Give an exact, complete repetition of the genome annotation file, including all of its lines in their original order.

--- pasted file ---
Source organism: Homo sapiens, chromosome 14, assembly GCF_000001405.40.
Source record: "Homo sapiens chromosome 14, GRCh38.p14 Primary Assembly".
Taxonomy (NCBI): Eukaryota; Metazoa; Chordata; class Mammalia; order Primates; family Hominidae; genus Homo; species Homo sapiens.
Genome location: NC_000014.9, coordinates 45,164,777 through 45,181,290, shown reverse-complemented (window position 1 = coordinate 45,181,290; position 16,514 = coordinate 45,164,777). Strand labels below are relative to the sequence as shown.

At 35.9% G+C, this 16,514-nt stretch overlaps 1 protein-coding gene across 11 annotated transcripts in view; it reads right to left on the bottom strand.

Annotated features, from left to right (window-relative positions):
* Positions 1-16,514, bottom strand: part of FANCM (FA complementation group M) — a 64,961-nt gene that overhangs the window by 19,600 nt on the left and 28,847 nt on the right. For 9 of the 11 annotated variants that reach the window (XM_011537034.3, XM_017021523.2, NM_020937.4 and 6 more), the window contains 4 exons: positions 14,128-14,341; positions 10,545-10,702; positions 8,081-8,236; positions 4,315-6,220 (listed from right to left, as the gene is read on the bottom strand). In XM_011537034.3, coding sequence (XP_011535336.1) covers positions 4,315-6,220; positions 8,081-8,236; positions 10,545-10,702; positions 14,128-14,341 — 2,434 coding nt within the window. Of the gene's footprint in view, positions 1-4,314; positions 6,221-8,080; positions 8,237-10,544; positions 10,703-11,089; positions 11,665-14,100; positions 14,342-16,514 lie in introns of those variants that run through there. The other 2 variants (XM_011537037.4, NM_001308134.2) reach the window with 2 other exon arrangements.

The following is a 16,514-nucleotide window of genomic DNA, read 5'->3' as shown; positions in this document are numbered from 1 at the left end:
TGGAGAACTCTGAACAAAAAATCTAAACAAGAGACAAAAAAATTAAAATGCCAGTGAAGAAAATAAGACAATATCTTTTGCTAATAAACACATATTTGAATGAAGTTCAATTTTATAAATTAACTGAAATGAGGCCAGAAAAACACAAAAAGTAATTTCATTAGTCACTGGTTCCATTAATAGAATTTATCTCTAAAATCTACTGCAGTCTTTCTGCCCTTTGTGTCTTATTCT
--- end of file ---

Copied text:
Source organism: Homo sapiens, chromosome 14, assembly GCF_000001405.40.
Source record: "Homo sapiens chromosome 14, GRCh38.p14 Primary Assembly".
Taxonomy (NCBI): Eukaryota; Metazoa; Chordata; class Mammalia; order Primates; family Hominidae; genus Homo; species Homo sapiens.
Genome location: NC_000014.9, coordinates 45,164,777 through 45,181,290, shown reverse-complemented (window position 1 = coordinate 45,181,290; position 16,514 = coordinate 45,164,777). Strand labels below are relative to the sequence as shown.

At 35.9% G+C, this 16,514-nt stretch overlaps 1 protein-coding gene across 11 annotated transcripts in view; it reads right to left on the bottom strand.

Annotated features, from left to right (window-relative positions):
* Positions 1-16,514, bottom strand: part of FANCM (FA complementation group M) — a 64,961-nt gene that overhangs the window by 19,600 nt on the left and 28,847 nt on the right. For 9 of the 11 annotated variants that reach the window (XM_011537034.3, XM_017021523.2, NM_020937.4 and 6 more), the window contains 4 exons: positions 14,128-14,341; positions 10,545-10,702; positions 8,081-8,236; positions 4,315-6,220 (listed from right to left, as the gene is read on the bottom strand). In XM_011537034.3, coding sequence (XP_011535336.1) covers positions 4,315-6,220; positions 8,081-8,236; positions 10,545-10,702; positions 14,128-14,341 — 2,434 coding nt within the window. Of the gene's footprint in view, positions 1-4,314; positions 6,221-8,080; positions 8,237-10,544; positions 10,703-11,089; positions 11,665-14,100; positions 14,342-16,514 lie in introns of those variants that run through there. The other 2 variants (XM_011537037.4, NM_001308134.2) reach the window with 2 other exon arrangements.

The following is a 16,514-nucleotide window of genomic DNA, read 5'->3' as shown; positions in this document are numbered from 1 at the left end:
TGGAGAACTCTGAACAAAAAATCTAAACAAGAGACAAAAAAATTAAAATGCCAGTGAAGAAAATAAGACAATATCTTTTGCTAATAAACACATATTTGAATGAAGTTCAATTTTATAAATTAACTGAAATGAGGCCAGAAAAACACAAAAAGTAATTTCATTAGTCACTGGTTCCATTAATAGAATTTATCTCTAAAATCTACTGCAGTCTTTCTGCCCTTTGTGTCTTATTCT